The Lessons of Mr. Polk’s War
by Jeffery Mankoff on May 13, 2006
An American president, using politicized intelligence, launches a war on specious pretexts. American forces occupy the enemy capital but cannot impose a political settlement or extricate themselves from an increasingly expensive and unpopular war. Meanwhile, on the home front, partisan and sectional rancor increase. Even though the United States is ultimately victorious, the war exacerbates already deep divisions, laying the foundation for civil war.
This is not some dystopian vision of the future course of the war in Iraq, but the actual history of the 1846-1848 war between Mexico and the United States. The president is not George W. Bush but James K. Polk. But like President Bush, Polk's deception about his reasons for going to war and his facile assumptions about an easy U.S. victory contributed to a massive public disillusion that precipitated a breakdown in American politics in the 1850s. Disillusion with the Iraq war stems from the same causes. While no one is yet predicting civil war, Bush's handling of the war is poisoning politics in this country and undermining American democracy.
Despite its victorious conclusion, the Mexican War was a fiasco that helped set the stage for the Civil War. It started as a "war of choice," when Polk ignored evidence that American forces had crossed into what was legally Mexican territory before being attacked by Mexican troops. As with Bush's claim that the United States invaded Iraq to rid the country of non-existent weapons of mass destruction, Polk's obfuscation about the location of the ambushed American troops laid the foundation for charges that the administration had lied to the public and concealed the real reasons for going to war.
Polk sanctioned war to annex California and the Southwest, believing American exceptionalism would make this grab for territory morally different from European imperialism, which he condemned. Bush and his associates similarly bought into the notion of American exceptionalism, arguing that, despite Iraq's long history of foreign occupation, Iraqi civilians would welcome U.S. troops as liberators. Most Iraqis, like most Mexicans in 1846, thought otherwise, and popular resistance soon coalesced against the invaders.
In both Iraq and Mexico, U.S. forces generally defeated the opposing army, but unexpected resistance forced them to occupy large parts of the country and confront a bitter guerrilla insurgency. The insurgency and the failure of U.S. forces to win a rapid victory intensified partisan rancor at home. In the 1840s, the opposition Whigs mostly opposed the war, as did a faction of Polk's Democrats. Today, the war in Iraq has deeply divided American opinion, providing, at last, an issue capable of uniting the fractious Democratic Party behind a demand to get US troops out.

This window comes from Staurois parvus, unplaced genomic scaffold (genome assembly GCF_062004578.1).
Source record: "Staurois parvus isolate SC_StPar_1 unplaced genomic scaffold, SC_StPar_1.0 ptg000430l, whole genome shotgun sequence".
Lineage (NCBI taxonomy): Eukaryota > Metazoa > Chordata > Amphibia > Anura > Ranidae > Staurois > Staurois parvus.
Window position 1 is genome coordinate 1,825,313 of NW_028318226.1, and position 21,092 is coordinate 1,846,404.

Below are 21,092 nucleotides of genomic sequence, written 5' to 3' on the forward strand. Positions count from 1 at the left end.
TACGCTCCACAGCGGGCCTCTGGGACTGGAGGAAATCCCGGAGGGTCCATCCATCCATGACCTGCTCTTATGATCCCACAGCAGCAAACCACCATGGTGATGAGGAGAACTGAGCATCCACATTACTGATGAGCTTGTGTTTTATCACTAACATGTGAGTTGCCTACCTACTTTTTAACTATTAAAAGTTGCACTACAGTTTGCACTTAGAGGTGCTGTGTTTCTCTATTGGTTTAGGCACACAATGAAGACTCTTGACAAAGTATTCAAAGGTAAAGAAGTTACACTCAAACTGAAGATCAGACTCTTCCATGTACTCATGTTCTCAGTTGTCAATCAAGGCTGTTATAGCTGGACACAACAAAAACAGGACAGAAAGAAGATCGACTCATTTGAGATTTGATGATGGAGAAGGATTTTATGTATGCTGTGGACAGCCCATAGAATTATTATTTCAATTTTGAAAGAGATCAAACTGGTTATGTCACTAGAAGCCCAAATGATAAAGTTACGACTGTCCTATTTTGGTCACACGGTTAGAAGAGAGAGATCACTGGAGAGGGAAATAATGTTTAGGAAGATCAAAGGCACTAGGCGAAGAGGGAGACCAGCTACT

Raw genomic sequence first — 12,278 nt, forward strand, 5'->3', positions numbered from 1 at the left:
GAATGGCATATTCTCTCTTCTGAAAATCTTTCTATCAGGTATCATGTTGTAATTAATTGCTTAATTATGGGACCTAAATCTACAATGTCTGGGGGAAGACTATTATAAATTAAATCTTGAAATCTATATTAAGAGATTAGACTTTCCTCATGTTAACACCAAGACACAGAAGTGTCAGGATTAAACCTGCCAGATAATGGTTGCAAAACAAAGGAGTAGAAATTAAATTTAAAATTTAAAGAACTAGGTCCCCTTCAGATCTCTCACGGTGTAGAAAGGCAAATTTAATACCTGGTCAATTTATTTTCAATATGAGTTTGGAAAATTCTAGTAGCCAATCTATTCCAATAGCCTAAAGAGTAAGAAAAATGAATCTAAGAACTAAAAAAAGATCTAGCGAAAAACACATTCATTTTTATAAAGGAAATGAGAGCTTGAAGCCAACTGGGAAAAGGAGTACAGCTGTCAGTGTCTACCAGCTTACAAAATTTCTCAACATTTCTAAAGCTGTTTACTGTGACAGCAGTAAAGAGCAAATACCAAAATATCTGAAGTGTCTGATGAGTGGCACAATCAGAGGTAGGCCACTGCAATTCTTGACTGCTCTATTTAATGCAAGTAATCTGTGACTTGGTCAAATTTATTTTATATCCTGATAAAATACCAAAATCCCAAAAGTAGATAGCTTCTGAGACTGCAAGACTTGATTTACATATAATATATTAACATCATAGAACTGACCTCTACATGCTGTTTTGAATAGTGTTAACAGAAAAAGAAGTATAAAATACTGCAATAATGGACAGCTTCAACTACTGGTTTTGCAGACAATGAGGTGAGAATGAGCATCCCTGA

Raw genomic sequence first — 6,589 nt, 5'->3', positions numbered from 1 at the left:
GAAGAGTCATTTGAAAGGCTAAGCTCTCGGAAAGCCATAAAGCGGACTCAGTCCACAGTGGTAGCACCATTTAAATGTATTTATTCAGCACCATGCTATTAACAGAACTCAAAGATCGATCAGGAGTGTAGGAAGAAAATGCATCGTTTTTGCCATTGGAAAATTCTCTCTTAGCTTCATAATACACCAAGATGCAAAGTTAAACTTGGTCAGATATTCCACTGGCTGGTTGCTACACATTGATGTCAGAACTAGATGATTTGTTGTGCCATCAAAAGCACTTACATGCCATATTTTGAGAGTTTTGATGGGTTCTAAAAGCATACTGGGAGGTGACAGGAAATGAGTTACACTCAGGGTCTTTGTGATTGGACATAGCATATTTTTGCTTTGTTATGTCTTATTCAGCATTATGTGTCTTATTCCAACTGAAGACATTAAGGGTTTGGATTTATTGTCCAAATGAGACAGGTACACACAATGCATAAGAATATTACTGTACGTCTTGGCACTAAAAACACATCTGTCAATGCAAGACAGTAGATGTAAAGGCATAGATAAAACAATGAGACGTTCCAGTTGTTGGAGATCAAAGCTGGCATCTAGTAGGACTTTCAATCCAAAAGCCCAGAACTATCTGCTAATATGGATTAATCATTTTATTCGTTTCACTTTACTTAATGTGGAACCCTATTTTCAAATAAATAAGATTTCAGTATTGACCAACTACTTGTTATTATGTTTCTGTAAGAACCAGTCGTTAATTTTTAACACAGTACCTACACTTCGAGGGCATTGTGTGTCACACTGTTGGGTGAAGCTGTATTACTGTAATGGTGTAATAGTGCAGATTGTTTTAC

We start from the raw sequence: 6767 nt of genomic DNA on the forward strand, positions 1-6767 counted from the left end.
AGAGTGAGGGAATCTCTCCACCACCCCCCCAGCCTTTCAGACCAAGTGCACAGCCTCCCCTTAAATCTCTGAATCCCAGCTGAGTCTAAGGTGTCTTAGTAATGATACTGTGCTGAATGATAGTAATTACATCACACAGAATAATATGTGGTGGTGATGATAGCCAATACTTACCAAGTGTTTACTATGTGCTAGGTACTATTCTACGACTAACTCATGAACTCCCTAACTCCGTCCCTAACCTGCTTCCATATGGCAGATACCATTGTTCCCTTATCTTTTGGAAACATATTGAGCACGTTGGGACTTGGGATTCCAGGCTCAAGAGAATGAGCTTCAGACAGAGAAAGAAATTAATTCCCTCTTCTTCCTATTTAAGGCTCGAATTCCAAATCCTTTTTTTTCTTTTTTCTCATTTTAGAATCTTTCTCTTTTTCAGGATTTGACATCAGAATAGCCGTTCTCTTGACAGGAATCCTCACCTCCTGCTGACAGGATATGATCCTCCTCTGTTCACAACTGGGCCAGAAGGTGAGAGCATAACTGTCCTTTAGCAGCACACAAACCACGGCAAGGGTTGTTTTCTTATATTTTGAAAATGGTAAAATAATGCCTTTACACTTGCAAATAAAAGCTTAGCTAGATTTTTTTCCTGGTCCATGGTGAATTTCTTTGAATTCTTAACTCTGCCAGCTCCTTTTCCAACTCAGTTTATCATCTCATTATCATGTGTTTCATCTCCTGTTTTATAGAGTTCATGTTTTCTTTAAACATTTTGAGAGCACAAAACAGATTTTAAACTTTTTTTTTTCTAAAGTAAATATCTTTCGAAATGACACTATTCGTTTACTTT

The Mexican War and its legacy of territorial expansion, which upset the delicate balance between slave and free states, played a major role in fomenting the splits between Whig and Democrat and North and South that triggered America's slide into civil war in the 1860s. The war in Iraq is likewise hardening the divide between Republicans and Democrats as well as Red states and Blue states. Supporters of the war accuse their opponents of hating freedom, while critics charge the administration with massacring Iraqis to fill the coffers of Halliburton. Civil war may not be looming just yet in America — in contrast to Iraq — but there can be little doubt that the war has coarsened political rhetoric and injected an element of real hatred into politics on the part of both the Left and the Right.
The real tragedy is that much of this domestic bitterness could have been avoided if Bush had not repeated so many of the mistakes made by Polk in the 1840s. Misuse of intelligence deprived the public of the opportunity to debate the war on its merits. Lack of planning for serious resistance and guerrilla warfare allowed the war to drag on longer, and at higher cost, than its initiators foresaw.
It was Polk's and his successors' inattention to the domesticÊ consequences of war that precipitated the slide into the Civil War, and Bush has proven no better. Healing the bitterness over the war requires an openness and honesty — about the use of intelligence, the aims of the war, and the administration's lack of planning for the consequences — that Polk never demonstrated and that, so far, neither has Bush.
In the last part of his presidency, Bush should recognize the damage his deception and lack of preparation have done to the American political system, and seek to rebuild the consensus about fighting terrorism that existed before the invasion of Iraq. Otherwise, "Mr. Bush's War" may prove nearly as damaging to American democracy as "Mr. Polk's War."
Jeffrey Mankoff is a writer for the History News Service and a doctoral student in history and security studies at Yale. E-mail: firstname.lastname@example.org.